Nicki Gonzales and her sister Joey

Me and my sister, Joey Gonzales (later Kilgour), at my Yale University graduation in New Haven, Connecticut in 1992.

Courtesy of Joseph and Alberta Gonzales

We are spiritual people. Our spirituality is practical. It is tied to the land and defined by a reverence for Mother Earth, expressed through traditions like blessing the fields and gathering healing plants for traditional remedies. This reverence persists in places like San Luis, in the legacy of leaders like Apolinar Rael who spoke frequently about this spiritual connection to the land, “La Sierra le pertenese a Dios y nosotros le pertenesemos la Sierra.”​ (“The Mountain belongs to God, and we belong to the Mountain.”) 

Our churches—mostly Catholic, but not exclusively so—have served as the centers of our communities for generations. It is well known that Black churches in the South and around the nation were both centers of spirituality and of political engagement. Here in Colorado we see similar patterns. Denver parishes like Our Lady of Guadalupe, St. Cajetan’s, and St. Anthony de Padua, and Most Precious Blood in San Luis, served as places of social justice work: offering social programs, immigration legal support, English classes, tutoring for youth, and spaces for political organizing. Priests like Father Jose Maria Lara, Fr. Pete Garcia, and Fr. Pat Valdez served these parishes and became pillars of the community. Fr. Pete, known as being “diplomatically stubborn,” took on the Denver Urban Renewal Authority and the Denver Archbishop, fighting against the displacement of the residents of the Auraria neighborhood in the early 1970s. And it was the Catholic Church’s “Campaign for Human Development”—its version of the War on Poverty—in the 1970s that funded the early years of the Land Rights Council in San Luis.

Spirituality ran deep into other areas as well. I learned of Diana Velazquez, a well-respected curandera—a spiritual healer—who combined her Mexican and Indigenous spiritual practices with mainstream western mental health care practices to create a hybrid approach to mental health care at El Centro de las Familias Clinic—a westside clinic. Today women like Charlene Barrientos Ortiz carry on this tradition, passing on ancestral wisdom to our youth.

We are hard-working people. In “A Worker Reads History,” German poet, Bertolt Brecht, celebrates the laborers who labored to build the grand cities of the world while history exalted only the kings and emperors. 

Who built the seven gates of Thebes?
The books are filled with names of kings.
Was it the kings who hauled the craggy blocks of stone?
… In which of Lima's houses,
That city glittering with gold, lived those who built it?
In the evening when the Chinese wall was finished
Where did the masons go? Imperial Rome
Is full of arcs of triumph. Who reared them up?... 

Our labor helped build this state. Community members shared family stories of physical labor in heavy industries like railroads, smelters, mining, factories, meatpacking, agriculture, construction, machine shops, as well as restaurants and custodial jobs. It was grueling and honest work that fed our families and provided the framework for our daily lives. During times of war, in particular, we answered our country’s call of duty.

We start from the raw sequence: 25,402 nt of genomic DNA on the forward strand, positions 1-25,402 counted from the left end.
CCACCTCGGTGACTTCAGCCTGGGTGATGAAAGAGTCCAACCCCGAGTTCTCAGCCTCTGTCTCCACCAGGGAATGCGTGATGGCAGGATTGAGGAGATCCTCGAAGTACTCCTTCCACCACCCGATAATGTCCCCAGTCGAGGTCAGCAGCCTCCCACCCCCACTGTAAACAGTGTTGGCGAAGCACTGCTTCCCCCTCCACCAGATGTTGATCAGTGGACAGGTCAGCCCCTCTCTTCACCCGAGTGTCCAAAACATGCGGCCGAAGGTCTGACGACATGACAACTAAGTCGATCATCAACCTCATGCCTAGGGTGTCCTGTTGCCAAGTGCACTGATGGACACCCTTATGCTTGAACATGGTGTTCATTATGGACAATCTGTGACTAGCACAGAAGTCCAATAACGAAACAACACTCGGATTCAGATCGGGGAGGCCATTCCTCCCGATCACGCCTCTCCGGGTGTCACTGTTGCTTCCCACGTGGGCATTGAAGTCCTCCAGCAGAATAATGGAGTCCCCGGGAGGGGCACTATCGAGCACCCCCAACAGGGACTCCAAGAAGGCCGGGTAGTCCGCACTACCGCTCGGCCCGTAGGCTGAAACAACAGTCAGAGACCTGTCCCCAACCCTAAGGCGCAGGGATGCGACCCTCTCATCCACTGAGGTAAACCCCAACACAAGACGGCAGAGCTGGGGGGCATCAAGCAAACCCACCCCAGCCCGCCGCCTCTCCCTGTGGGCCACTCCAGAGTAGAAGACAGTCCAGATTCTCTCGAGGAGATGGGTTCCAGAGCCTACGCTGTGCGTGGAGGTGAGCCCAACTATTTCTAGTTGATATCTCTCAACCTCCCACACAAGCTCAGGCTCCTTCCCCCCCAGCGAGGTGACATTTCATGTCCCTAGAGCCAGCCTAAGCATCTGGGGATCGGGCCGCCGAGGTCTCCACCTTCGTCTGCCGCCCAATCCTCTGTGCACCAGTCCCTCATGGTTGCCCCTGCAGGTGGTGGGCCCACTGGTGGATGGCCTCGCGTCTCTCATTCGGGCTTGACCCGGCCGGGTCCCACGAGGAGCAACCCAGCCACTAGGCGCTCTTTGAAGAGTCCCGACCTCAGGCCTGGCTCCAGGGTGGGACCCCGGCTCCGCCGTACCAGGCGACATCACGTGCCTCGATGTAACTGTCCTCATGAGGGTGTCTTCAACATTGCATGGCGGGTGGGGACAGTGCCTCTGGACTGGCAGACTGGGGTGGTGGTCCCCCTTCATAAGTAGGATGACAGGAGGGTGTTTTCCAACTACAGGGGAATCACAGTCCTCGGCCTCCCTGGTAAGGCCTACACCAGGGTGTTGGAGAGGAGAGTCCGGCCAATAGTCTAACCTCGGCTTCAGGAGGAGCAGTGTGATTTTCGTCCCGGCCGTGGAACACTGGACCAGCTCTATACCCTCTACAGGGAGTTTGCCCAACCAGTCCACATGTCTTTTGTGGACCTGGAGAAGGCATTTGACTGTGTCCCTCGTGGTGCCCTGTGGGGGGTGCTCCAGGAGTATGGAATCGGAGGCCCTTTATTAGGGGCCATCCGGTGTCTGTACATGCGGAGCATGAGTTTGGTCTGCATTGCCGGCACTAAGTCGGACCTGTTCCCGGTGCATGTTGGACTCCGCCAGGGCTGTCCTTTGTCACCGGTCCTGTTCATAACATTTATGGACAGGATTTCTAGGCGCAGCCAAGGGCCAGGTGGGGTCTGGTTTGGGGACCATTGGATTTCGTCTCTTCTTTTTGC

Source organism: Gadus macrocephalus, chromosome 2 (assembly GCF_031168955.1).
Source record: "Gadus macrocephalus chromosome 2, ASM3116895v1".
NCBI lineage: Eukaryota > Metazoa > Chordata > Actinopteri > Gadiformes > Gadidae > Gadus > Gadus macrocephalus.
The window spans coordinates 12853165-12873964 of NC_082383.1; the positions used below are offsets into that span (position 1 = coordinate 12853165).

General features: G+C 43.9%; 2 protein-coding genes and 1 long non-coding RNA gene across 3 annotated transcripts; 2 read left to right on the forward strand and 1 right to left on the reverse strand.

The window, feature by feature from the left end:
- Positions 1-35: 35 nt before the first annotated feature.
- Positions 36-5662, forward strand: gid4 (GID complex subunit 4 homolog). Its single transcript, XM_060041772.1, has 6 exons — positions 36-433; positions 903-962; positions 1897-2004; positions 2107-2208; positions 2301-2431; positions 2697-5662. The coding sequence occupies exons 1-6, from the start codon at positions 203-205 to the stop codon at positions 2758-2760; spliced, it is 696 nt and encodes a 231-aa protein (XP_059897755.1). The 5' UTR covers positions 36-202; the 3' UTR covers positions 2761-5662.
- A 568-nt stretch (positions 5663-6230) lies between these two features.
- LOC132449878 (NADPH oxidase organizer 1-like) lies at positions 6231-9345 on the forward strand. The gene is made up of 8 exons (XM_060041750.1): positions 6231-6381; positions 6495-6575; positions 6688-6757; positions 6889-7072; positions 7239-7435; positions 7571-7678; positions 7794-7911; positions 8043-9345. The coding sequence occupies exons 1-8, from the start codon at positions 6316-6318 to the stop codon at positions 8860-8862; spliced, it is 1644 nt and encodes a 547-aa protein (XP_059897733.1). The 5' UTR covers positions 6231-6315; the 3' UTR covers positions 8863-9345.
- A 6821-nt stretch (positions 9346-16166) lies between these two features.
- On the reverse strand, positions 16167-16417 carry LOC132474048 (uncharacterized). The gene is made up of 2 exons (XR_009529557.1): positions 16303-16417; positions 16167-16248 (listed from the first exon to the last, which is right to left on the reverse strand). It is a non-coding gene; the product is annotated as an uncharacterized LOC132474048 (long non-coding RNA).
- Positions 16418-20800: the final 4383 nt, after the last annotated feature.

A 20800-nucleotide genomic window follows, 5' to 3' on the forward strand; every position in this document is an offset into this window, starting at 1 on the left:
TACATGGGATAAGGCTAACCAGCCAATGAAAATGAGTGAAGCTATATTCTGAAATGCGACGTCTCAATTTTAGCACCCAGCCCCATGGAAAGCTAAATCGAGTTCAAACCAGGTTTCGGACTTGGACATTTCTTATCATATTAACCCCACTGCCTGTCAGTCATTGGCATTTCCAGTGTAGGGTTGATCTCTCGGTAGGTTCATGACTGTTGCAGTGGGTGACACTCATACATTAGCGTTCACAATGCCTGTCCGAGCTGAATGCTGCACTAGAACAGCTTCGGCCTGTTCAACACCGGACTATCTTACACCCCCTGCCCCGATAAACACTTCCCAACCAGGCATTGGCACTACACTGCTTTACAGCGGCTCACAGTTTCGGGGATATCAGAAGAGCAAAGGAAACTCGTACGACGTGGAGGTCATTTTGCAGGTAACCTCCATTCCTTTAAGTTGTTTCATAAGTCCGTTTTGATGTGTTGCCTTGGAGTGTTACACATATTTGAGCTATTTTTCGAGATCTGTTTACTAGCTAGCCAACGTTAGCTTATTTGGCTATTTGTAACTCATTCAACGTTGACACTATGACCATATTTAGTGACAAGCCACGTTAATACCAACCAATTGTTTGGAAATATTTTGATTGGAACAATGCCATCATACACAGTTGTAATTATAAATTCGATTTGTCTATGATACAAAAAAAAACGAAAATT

With World War II, our presence grew. About fifteen million Americans migrated from one place to another during the war, and Denver saw a large increase in the Latino population, fueled by economic opportunities brought about by the defense industries; for Denver that was Gates Rubber Company and Remington Arms Plant. In 1940, there were 12,000 Latinos, but by 1960, there were 43,000. Some of this migration came as a result of the 1942 Bracero Program—a guest worker agreement between President Franklin Roosevelt and Mexican President Manuel Ávila Camacho. Between 1942-64, an estimated five million bracero laborers emigrated to the US to fill the mostly agricultural jobs needed during the war. Many worked the sugar beet fields in Northern Colorado.  Many braceros stayed beyond their labor contracts, adding to the diversity of cultures within the larger Latino community.

Albert Marck

My grandfather, boxing coach Albert Marck, in San Francisco in the late 1950s.

Courtesy of Joseph and Alberta Gonzales

We are shaped by our kinship ties and commitment to community. As I listened to our stories of kinship and community, I recalled what Jesuit priest Greg Boyle has written:

What we’ve come to see as a community is that no kinship, no peace; no kinship, no justice; no kinship, no equality…No matter how singularly focused we may well be on those worthy goals, things can’t happen unless there is some undergirding sense that we belong to each other. How can we stand against forgetting that?

Indeed, we need one another, and we always have. Our long history of mutualistas, or mutual aid societies, reflects our reliance on one another for survival during challenging times and has shaped our cultures, especially in rural areas of our state, where community was a lifeline. Since the early 1900s, in places like Antonito and Chama and later in Denver, the Sociedad Protección Mutualista De Trabajadores Unidos (Society for the Mutual Protection of Workers) provided a menu of supports for workers and their family members, while also serving as gathering places for recreation and community building.       

Our rich history of labor union organizing is yet another expression of collective action—often across racial and ethnic lines—for the common good. For generations, our union laborers have fought for just wages and humane conditions for working people. My own grandfather was a proud member of the Meatpacking Union in one of Denver’s meatpacking houses, along with Denver City Councilwoman Amanda Sandoval’s grandfather. Both believed in the dignity of the working class and both passed those values on to their descendents.